Someone asked me these questions last year in an Email, and I am looking forward to playing tomorrow as we start our second week of class so here are some of my thoughts on the real work of preschoolers and preschool teachers.
1. Name one thing children learn when they play together.
Children learn how to share space and problem solve, how to get what they want and take into account the needs of others. Also children learn how to have fun and stay safe within limits that allow others to cooperate with them, build collaborative ideas together.
2. How many times a day do you actively play with children?
20 to 30 times in a 3 1/2 hour class period.
3. What do you like to play with children?
Sometimes I am verbally playing. At meal times I will play rhyming games or joking play or ask riddles. During outside time we do a lot of singing and movement games. I like to sit and build or use construction materials with children. We do floor puzzles in small groups. I like to have a lot of active movement and games in circle, even reading books has a lot of playful interaction that teaches children how to have fun and stay within limits.
4. Name one problem adults have when playing with children.
Each child has a different temperament and style and sometimes the adult’s style does not interact well with the child’s in play situations. Some children are very serious and focused and do like interruptions, and adults often invade children’s space without consideration. Also some adults do not know how to set limits so that whatever play is going on feels safe for everyone. Adults often do not pay attention to children’s reactions to their actions and words.
5. Name one problem adults have when they play together.
The same things, some adults are very competitive and intense when they play or may need defined rules, whereas others are more into the flow of the game and the poetry, the unfolding story of it rather than rules.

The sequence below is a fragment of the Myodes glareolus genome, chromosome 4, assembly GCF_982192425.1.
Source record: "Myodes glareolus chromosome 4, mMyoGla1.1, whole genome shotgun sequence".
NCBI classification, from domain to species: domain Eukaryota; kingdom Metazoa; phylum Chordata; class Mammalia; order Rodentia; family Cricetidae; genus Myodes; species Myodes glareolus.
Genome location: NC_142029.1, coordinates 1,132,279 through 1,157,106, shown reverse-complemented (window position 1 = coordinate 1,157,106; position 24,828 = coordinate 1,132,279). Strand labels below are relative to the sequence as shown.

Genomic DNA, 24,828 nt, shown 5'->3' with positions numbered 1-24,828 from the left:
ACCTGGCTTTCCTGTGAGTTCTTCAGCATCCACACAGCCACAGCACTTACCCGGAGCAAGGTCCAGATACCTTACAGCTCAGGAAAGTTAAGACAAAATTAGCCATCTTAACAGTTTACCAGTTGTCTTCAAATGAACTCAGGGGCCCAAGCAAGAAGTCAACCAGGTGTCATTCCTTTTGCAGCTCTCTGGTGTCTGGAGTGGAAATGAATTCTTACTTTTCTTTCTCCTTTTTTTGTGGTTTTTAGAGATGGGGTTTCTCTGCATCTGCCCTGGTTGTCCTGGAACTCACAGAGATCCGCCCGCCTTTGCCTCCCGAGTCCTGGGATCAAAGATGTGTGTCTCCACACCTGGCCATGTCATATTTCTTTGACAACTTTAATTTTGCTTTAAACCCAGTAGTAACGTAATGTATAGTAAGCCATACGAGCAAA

6. What is the most important thing children learn when they play together?
They learn to adjust themselves to the world which includes their behavior, attitudes and how they deal with conflicts and respond in ways the makes sense to others as well as learning that people are fun to be with.
7. Do children ask you to play with them? Constantly in many different ways. Some will clearly ask with words. Some will begin by joking with me. Some will come up and push me while smiling. Some will say something like, “Nana, nana, boo, boo you can’t catch me!” and tear off in the opposite direction.
8. At what age do children play cooperatively in groups? True cooperative play usually starts in older three year olds or younger 4 year olds. But it all depends on the maturity and temperament of the child. Sometimes younger children look like they are engaged in cooperative play, but if you look closely they are engaged in parallel play in the same area.
9. Name one thing you learn when you play with children?
I learn about the child, how she plays and at what skill level– verbal, physical and cognitive as well as social– she is operating at. I learn what she likes and is inspired by. All of this helps me plan curriculum and help the parents plan activities that will best suit the child’s developmental needs.